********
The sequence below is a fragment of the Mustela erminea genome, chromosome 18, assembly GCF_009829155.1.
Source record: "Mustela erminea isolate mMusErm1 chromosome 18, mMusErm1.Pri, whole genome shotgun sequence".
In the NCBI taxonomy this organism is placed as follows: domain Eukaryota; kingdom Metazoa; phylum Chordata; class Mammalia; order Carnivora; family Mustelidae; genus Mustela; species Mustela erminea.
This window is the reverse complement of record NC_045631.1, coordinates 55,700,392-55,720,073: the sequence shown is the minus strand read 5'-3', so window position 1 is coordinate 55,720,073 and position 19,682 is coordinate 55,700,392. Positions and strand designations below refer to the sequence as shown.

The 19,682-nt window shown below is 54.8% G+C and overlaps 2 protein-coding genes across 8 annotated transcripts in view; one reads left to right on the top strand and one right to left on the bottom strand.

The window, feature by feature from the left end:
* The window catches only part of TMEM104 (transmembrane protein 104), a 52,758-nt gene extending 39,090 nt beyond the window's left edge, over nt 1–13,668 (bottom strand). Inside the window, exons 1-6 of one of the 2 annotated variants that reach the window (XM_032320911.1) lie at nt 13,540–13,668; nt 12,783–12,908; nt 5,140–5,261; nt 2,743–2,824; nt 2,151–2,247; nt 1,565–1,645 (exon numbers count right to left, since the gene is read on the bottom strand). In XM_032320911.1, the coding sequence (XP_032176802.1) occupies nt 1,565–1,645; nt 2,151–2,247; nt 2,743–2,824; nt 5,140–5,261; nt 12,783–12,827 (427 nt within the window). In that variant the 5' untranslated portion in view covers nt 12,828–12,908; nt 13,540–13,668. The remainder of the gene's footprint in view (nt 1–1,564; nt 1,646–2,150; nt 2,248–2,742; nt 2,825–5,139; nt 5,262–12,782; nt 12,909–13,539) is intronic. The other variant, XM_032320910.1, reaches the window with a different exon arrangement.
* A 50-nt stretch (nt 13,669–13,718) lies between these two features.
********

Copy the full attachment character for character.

The sequence below is a fragment of the Mustela erminea genome, chromosome 18, assembly GCF_009829155.1.
Source record: "Mustela erminea isolate mMusErm1 chromosome 18, mMusErm1.Pri, whole genome shotgun sequence".
In the NCBI taxonomy this organism is placed as follows: domain Eukaryota; kingdom Metazoa; phylum Chordata; class Mammalia; order Carnivora; family Mustelidae; genus Mustela; species Mustela erminea.
This window is the reverse complement of record NC_045631.1, coordinates 55,700,392-55,720,073: the sequence shown is the minus strand read 5'-3', so window position 1 is coordinate 55,720,073 and position 19,682 is coordinate 55,700,392. Positions and strand designations below refer to the sequence as shown.

The 19,682-nt window shown below is 54.8% G+C and overlaps 2 protein-coding genes across 8 annotated transcripts in view; one reads left to right on the top strand and one right to left on the bottom strand.

The window, feature by feature from the left end:
* The window catches only part of TMEM104 (transmembrane protein 104), a 52,758-nt gene extending 39,090 nt beyond the window's left edge, over nt 1–13,668 (bottom strand). Inside the window, exons 1-6 of one of the 2 annotated variants that reach the window (XM_032320911.1) lie at nt 13,540–13,668; nt 12,783–12,908; nt 5,140–5,261; nt 2,743–2,824; nt 2,151–2,247; nt 1,565–1,645 (exon numbers count right to left, since the gene is read on the bottom strand). In XM_032320911.1, the coding sequence (XP_032176802.1) occupies nt 1,565–1,645; nt 2,151–2,247; nt 2,743–2,824; nt 5,140–5,261; nt 12,783–12,827 (427 nt within the window). In that variant the 5' untranslated portion in view covers nt 12,828–12,908; nt 13,540–13,668. The remainder of the gene's footprint in view (nt 1–1,564; nt 1,646–2,150; nt 2,248–2,742; nt 2,825–5,139; nt 5,262–12,782; nt 12,909–13,539) is intronic. The other variant, XM_032320910.1, reaches the window with a different exon arrangement.
* A 50-nt stretch (nt 13,669–13,718) lies between these two features.